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The unusual Cirque Camp brings circus arts training to Largo

As a child, Catie Brier wanted to run away with the circus. • Now after three years of training at the San Francisco Circus Center, she's coming home for Christmas. It will be a working vacation. • The 20-year-old will be one of the lead instructors at her mother's Cirque Camp, which will focus on circus arts Dec. 29-31 at the Largo Cultural Center.

Her mother, Beth Brier, taught dance for more than three decades and opened BB's Dance Factory in 2000.

"But Catie started showing a real interest in contortion," Brier said. "When she was around 10 years old, she really did say she wanted to join the circus.''

Because of Catie's interest, her mother slowly began adding circus arts at her studio. In 2004, Brier officially opened another business venture, Dance and Circus Arts.

Go inside her Clearwater studio and chances are you'll feel like you've stepped into Cirque du Soleil, the famed Canadian troupe made up of dancers, acrobats, trapeze artists and contortionists. (Cirque du Soleil is French for Circus of the Sun.)

At her 3,600-square-foot facility, she conducts both dance classes and "cirque camps and workshops,'' she said. "As a matter of fact, one of my camp instructors in 2004, was Debra Brown, the first choreographer from Cirque du Soleil.'

Last March, the Largo Cultural Center presented Fairies Inc., a program blending dance, circus arts and musical theater choreographed by Brier.

"If you see her work, Fairies Inc., you'll see its unbelievable,'' said Ann Palumbo, Cultural Center business manager. "One of the things the Cultural Center wants to do is bring in more classes and camps. We also want to create memorable experiences..''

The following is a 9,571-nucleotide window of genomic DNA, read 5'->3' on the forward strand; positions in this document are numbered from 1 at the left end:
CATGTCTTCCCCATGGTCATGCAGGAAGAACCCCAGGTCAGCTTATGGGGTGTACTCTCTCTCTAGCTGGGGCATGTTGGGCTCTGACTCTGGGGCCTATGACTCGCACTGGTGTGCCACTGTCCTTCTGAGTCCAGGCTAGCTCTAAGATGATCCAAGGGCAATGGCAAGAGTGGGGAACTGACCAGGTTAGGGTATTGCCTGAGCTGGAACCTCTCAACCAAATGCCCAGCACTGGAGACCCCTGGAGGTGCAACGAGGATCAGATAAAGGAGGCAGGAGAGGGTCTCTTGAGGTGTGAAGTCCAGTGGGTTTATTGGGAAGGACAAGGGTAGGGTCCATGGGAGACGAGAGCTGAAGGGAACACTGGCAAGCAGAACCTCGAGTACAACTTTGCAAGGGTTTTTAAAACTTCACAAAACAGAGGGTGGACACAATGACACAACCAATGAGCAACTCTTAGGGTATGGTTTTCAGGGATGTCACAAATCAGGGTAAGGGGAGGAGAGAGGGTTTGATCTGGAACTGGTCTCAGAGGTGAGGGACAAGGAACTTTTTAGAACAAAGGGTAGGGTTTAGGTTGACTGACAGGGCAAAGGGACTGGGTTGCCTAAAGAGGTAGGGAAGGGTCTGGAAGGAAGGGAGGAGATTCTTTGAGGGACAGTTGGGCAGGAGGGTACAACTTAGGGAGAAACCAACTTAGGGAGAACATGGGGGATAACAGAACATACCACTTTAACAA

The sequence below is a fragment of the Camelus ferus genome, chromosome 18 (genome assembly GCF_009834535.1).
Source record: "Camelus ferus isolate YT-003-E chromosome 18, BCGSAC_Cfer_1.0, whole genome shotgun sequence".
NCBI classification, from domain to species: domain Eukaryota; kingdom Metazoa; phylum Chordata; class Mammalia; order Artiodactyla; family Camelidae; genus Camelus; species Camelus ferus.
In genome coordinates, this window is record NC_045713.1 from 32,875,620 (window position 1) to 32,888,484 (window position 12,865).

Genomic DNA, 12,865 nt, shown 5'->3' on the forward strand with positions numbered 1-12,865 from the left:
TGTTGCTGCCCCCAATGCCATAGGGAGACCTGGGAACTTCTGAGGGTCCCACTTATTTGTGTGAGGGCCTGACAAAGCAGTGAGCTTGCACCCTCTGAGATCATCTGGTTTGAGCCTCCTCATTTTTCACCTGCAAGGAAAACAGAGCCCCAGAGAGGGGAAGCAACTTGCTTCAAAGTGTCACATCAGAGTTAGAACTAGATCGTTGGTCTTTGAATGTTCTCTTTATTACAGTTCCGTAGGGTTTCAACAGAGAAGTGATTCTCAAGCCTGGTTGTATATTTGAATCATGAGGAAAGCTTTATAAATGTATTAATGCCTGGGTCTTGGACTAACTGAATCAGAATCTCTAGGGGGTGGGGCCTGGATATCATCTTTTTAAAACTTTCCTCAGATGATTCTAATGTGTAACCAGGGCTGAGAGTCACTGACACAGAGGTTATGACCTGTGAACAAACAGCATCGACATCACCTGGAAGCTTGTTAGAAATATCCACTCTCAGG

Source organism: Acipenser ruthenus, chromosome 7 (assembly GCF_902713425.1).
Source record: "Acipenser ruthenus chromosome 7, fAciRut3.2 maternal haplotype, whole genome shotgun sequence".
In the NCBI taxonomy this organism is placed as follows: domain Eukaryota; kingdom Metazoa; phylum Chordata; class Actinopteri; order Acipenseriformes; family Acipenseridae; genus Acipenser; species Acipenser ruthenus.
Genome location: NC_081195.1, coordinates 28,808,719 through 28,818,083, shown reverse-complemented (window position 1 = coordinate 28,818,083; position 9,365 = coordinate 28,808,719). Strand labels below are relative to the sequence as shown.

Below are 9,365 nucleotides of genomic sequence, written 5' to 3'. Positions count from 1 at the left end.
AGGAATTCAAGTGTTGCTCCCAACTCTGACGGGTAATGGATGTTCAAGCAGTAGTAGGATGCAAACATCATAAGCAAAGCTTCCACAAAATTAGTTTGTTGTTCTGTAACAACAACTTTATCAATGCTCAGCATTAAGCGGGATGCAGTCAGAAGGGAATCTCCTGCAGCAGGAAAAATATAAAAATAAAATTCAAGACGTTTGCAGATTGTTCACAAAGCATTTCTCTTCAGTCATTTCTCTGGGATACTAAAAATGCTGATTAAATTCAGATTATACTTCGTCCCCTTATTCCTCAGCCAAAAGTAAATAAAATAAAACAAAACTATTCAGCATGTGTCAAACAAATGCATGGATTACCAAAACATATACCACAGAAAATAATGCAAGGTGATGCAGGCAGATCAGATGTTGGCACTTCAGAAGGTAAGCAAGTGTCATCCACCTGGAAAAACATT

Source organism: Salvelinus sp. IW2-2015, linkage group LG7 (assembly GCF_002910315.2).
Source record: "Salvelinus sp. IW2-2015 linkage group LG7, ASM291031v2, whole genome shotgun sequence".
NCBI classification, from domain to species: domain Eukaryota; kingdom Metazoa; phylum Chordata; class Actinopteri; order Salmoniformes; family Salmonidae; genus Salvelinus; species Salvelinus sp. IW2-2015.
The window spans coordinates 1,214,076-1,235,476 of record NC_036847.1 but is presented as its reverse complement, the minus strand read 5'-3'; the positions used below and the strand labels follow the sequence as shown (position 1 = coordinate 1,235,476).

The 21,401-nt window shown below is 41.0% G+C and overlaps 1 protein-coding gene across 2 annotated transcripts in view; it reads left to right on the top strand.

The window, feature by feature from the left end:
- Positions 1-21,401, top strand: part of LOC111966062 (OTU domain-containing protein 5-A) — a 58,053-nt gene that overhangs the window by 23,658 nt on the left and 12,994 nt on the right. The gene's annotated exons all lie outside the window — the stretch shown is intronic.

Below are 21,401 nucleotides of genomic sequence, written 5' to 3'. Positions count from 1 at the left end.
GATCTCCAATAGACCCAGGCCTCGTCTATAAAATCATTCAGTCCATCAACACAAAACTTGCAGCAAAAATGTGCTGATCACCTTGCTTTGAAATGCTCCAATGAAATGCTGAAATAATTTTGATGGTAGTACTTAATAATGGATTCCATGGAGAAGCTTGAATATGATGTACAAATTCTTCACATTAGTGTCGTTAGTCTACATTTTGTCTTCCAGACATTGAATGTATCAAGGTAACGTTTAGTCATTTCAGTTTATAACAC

The camp will have seven instructors, including the mother-daughter team.

Brier expects that for many campers it will be their first venture into circus arts. Everybody seems to be weak when it comes to upper body strength, she said.

"The more you train, the more strength you gain and the better you are,'' she said.

And what about those parents who might be apprehensive about their little girl or boy flying through the air?

For beginners, the trapeze is 4 feet off the ground, Brier said. Only after instructors deem a student responsible and ready, can he or she go higher.

Don Short, technical director for the Cultural Center, said all mats and pads will be in place and trapezes will be inspected before camp time.

"And I swing on most of them myself," he said, "before I let anyone else do it.''

If you go

What: Cirque Camp.

When: Dec. 29-31.

Where: Largo Cultural Center, 105 Central Park Drive.

Who: Ages 8-adults.

Curriculum: Includes trapeze, fabric, hoop, Spanish web, conditioning for aerial acrobatics and contortion.

Cost: $150 for Largo residents; $187.50 for nonresidents. There will be a $10 fee for individuals who do not have a Largo recreation card. Register at Highland Recreation Complex, the Largo Community Center or Play Express at Barclay Square.

Information: Visit www.largoarts.com or call (727) 587-6751.

The unusual Cirque Camp brings circus arts training to Largo 12/20/08 [Last modified: Saturday, December 20, 2008 3:31am]
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